Spreading tutorials is always a good idea (lesson 1 ‘Use health kit to heal’, lesson 2 ‘Crafting them’), so is ensuring the player can practice the theory directly. This moment isn’t the first time crafting, but reminders are never too much for the fundamental mechanics of your game.

Part 3: Crafting items

The crafting menu is split into three areas:

  1. The left side is Joel checking inside his backpack. The game isn’t on pause, crafting is risky, and you have reduced view of your surroundings.
  2. You select items in the central column, the wrench icon to indicating in a glance if you have enough supplies.
  3. On the right is the informative section, with both an overview of your inventory and input reminders.

Alexandria Neonakis, the UI designer on the project, explained in this article how she designed the whole crafting flow so you’d need to spend a minimal amount of time in menus. She details the iterative process for the weapon interface, and we can assume the same for the crafting system.

In the first gameplay demo showcased at E3 2012, the structure and visual look of menus were entirely placeholders for what looks like the same final system.

Alexandria was brought into the team in November 2012, only eight months before the game released. By early 2013, the menu wireframe was already there, although the art differs from the final result.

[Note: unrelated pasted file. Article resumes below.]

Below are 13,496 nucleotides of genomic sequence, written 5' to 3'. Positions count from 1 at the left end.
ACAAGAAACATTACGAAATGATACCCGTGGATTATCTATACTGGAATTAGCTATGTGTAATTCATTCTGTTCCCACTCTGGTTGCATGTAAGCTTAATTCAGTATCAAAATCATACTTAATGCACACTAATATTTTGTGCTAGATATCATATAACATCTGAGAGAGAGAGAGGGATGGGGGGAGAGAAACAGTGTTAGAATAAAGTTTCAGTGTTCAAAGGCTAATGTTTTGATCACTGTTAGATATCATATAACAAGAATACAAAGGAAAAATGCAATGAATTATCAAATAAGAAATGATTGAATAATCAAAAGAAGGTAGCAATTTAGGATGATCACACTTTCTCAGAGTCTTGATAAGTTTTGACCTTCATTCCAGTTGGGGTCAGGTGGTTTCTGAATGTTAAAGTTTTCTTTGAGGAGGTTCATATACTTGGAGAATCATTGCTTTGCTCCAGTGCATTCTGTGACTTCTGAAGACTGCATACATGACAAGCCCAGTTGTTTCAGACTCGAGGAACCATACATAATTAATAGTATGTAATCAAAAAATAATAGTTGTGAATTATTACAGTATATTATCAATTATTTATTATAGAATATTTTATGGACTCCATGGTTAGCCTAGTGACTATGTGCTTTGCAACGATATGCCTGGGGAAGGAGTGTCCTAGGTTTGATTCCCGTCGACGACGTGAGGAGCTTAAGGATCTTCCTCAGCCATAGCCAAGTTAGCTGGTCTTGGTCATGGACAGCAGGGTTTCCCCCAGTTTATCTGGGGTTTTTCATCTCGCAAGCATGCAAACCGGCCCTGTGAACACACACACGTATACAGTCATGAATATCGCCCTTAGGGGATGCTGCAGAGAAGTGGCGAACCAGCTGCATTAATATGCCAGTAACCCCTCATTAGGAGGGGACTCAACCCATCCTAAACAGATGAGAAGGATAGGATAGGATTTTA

This version looks encumbered, especially the wall of icons: did they decide to switch to a max capacity of three because of it or was it purely based on the balancing efforts on gathering?

Although this version of the interface is lighter, it still has intense colours which stand out. It changed in the following months for silhouette icons, and the use of colour was kept minimal. The information is still clearly communicated to the player but subtly preserves the immersion.

Even late in the production, Alexandria and the team never stopped making adjustments to increase clarity and usability. If you pay attention to menus in the making-of, you can spot numerous iterations. The examples below come from a single video; I count at least five differences with the final version.

Hard work pays off. The result is honestly outstanding. Look at the gif below how effortlessly you can start from the item cross, hold the button to craft, then close the menu and use the health kit in a continuous motion.

All the info come in a glance, all the actions take a snap of fingers.

Human brains have a hard time perceiving what’s missing; this is sometimes referred to as “absence blindness”.

At Naughty Dog, they know they can leverage this cognitive phenomenon to keep the player’s focus on the right elements. As I explained in a previous piece, they expertly, maybe unconsciously, avoid drawing attention to the latent weirdness of some game mechanics.

See what’s missing here from this crafting menu? Numbers.

Here is the design problem: each recipe requires a combination of two components. You want to encourage the player to scavenge, which means giving supplies often enough, or they’ll be discouraged. But you also want to retain the tension and not have the player carry a whole arsenal. What’s the solution here?

Most games handle this by throwing in numbers and then figure out balancing: three of this and five of that turns into one item. This approach technically works, but it has the negative side effect of highlighting the rigidity of the crafting mechanic.